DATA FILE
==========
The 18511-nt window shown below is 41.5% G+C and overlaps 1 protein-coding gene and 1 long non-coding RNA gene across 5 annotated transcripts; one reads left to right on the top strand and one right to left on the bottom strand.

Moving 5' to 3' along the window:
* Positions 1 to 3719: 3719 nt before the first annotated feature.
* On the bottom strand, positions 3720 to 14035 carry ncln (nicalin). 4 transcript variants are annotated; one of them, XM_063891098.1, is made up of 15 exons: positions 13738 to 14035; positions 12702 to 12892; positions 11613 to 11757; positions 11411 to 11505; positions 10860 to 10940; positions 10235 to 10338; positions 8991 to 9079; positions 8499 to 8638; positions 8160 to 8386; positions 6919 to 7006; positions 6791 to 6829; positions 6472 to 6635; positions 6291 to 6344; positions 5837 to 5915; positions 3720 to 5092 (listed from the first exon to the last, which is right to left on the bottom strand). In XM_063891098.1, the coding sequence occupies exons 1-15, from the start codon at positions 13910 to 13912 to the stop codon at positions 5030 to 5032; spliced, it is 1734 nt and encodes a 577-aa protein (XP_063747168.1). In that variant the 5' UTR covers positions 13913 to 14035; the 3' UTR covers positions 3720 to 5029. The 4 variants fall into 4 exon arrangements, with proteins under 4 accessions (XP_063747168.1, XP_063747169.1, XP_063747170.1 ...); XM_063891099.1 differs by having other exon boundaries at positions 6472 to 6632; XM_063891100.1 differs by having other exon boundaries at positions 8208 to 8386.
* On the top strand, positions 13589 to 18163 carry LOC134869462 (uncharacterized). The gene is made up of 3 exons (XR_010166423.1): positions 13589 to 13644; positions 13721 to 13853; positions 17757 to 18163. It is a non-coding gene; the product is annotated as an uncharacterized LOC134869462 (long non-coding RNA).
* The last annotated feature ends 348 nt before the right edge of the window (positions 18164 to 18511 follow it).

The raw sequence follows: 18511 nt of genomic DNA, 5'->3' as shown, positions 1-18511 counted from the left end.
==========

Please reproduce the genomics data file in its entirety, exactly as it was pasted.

The 18511-nt window shown below is 41.5% G+C and overlaps 1 protein-coding gene and 1 long non-coding RNA gene across 5 annotated transcripts; one reads left to right on the top strand and one right to left on the bottom strand.

Moving 5' to 3' along the window:
* Positions 1 to 3719: 3719 nt before the first annotated feature.
* On the bottom strand, positions 3720 to 14035 carry ncln (nicalin). 4 transcript variants are annotated; one of them, XM_063891098.1, is made up of 15 exons: positions 13738 to 14035; positions 12702 to 12892; positions 11613 to 11757; positions 11411 to 11505; positions 10860 to 10940; positions 10235 to 10338; positions 8991 to 9079; positions 8499 to 8638; positions 8160 to 8386; positions 6919 to 7006; positions 6791 to 6829; positions 6472 to 6635; positions 6291 to 6344; positions 5837 to 5915; positions 3720 to 5092 (listed from the first exon to the last, which is right to left on the bottom strand). In XM_063891098.1, the coding sequence occupies exons 1-15, from the start codon at positions 13910 to 13912 to the stop codon at positions 5030 to 5032; spliced, it is 1734 nt and encodes a 577-aa protein (XP_063747168.1). In that variant the 5' UTR covers positions 13913 to 14035; the 3' UTR covers positions 3720 to 5029. The 4 variants fall into 4 exon arrangements, with proteins under 4 accessions (XP_063747168.1, XP_063747169.1, XP_063747170.1 ...); XM_063891099.1 differs by having other exon boundaries at positions 6472 to 6632; XM_063891100.1 differs by having other exon boundaries at positions 8208 to 8386.
* On the top strand, positions 13589 to 18163 carry LOC134869462 (uncharacterized). The gene is made up of 3 exons (XR_010166423.1): positions 13589 to 13644; positions 13721 to 13853; positions 17757 to 18163. It is a non-coding gene; the product is annotated as an uncharacterized LOC134869462 (long non-coding RNA).
* The last annotated feature ends 348 nt before the right edge of the window (positions 18164 to 18511 follow it).

The raw sequence follows: 18511 nt of genomic DNA, 5'->3' as shown, positions 1-18511 counted from the left end.